Learning Web Design

Web page design is one of the best technology skills you can master. No complex math is necessary, and you can learn enough of the basics to build beautiful sites in weeks instead of years. From there, you can expand your knowledge into the technologies that run sophisticated modern sites. You’ll also be able to gain more control over your sites, and often you’ll pay a lot less for hosting. You can also use your skills to build sites for others and create additional income.

Here are some excellent, free resources for learning more about web design.


Udacity’s Intro to HTML and CSS is a self-paced class lasts approximately three weeks, and will give you everything you need to start creating basic web pages from scratch. From there, check out the free courses that correspond to their Front-End Web Developer Nanodegree to continue building your technical knowledge and gain practice.


Even if you don’t want to learn the code behind websites, Open2Study’s Writing for the Web course can help you get the most out of any online platform. Generally offered in the Fall and Spring, it is free to enroll and lasts approximately four weeks. From there, try their User Experience for the Web self-paced course.


Codecademy offers a range of free, self-paced tutorials to learn how to code all aspects of the web, including modern frameworks and technologies.

Resources for Images

It can be difficult to find images that are legal to use on your own website, and even harder to find the original creator so that you can provide proper attribution. Resist the temptation to take the first thing you find off of a site like Google Images or Bing Image Search, and see just how impressive this range of free-to-use image resources can be; you’ll often find images that rival pay sites.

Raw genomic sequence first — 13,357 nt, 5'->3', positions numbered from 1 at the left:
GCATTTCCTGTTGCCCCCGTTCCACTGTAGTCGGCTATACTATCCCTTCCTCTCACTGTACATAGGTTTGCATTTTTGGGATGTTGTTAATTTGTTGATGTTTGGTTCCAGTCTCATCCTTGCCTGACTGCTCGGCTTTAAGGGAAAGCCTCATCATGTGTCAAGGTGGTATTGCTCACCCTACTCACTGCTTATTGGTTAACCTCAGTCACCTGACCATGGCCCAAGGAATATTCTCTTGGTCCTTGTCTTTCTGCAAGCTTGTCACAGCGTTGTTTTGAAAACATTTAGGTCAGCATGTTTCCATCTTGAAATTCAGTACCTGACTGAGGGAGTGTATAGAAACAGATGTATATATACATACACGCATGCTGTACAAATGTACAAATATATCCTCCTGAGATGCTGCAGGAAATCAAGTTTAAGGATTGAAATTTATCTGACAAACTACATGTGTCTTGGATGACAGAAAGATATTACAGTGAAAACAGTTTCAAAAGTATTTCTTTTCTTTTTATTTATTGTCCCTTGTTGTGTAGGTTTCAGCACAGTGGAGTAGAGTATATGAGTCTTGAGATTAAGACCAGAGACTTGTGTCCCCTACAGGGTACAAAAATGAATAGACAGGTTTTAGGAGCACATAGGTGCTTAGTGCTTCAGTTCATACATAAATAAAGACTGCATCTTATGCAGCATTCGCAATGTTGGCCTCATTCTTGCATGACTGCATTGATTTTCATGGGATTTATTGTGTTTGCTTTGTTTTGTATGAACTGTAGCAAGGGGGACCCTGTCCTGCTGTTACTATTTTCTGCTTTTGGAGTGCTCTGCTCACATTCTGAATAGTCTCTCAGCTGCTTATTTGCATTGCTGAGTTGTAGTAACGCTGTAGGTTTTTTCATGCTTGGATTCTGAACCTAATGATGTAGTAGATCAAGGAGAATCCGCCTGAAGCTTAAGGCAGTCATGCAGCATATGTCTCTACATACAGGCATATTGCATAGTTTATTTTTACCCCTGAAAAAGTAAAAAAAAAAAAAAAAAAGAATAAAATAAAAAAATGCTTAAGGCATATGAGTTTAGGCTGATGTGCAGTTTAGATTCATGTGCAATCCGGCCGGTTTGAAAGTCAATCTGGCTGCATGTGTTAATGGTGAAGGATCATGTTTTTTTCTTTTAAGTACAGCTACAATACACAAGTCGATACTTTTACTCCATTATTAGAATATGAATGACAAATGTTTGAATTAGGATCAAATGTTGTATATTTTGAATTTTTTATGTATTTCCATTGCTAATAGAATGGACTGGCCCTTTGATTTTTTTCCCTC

Unless it’s explicitly stated otherwise, all images on the web are considered to be owned and controlled by the original creator. That means you can get into trouble if you use images without getting permission. Luckily, there are many creators who generously give their work to the world for free. The terms under which creators choose how their work can be used are called licenses, and various licenses give you differing options for the use of the work.

Creative Commons is an organization that provides a simple, easy-to-understand set of rules that allow sharing of work while preserving the rights of creators to retain ownership of it. Creative Commons licenses include the following components:

  • CC0 puts the work into the public domain, without any restrictions
  • Attribution requires you to give credit to the creator
  • ShareAlike requires you to keep the same license for any derivative works
  • NoDerivs requires you to keep the work complete and in its original form
  • NonCommercial prevents you from using the work for commercial purposes

Image Search Engines

Compfight Creative Commons License

A simple interface to locate images on photo sharing site Flickr using tags and descriptions.


Another image search interface, this one specifically indexing Creative Commons and public domain works.

Creative Commons Search

Search for media directly on the Creative Commons site and have the option of including not only images, but also video and music.


Professional photographer Folkert Gorter provides the world with incredible and highly imaginative images under an Attribution Creative Commons license.


This site offers millions of free images for use in your work, and as a result the quality can be mixed, but there are often a wide variety of choices.


Ryan McGuire offers a wonderful array of striking and whimsical photographs from his collection, all with a CC0 license.

Can We Image

This is a custom-built search engine to find media released into the Wikimedia Commons, making it much easier to access media and determine available licensing.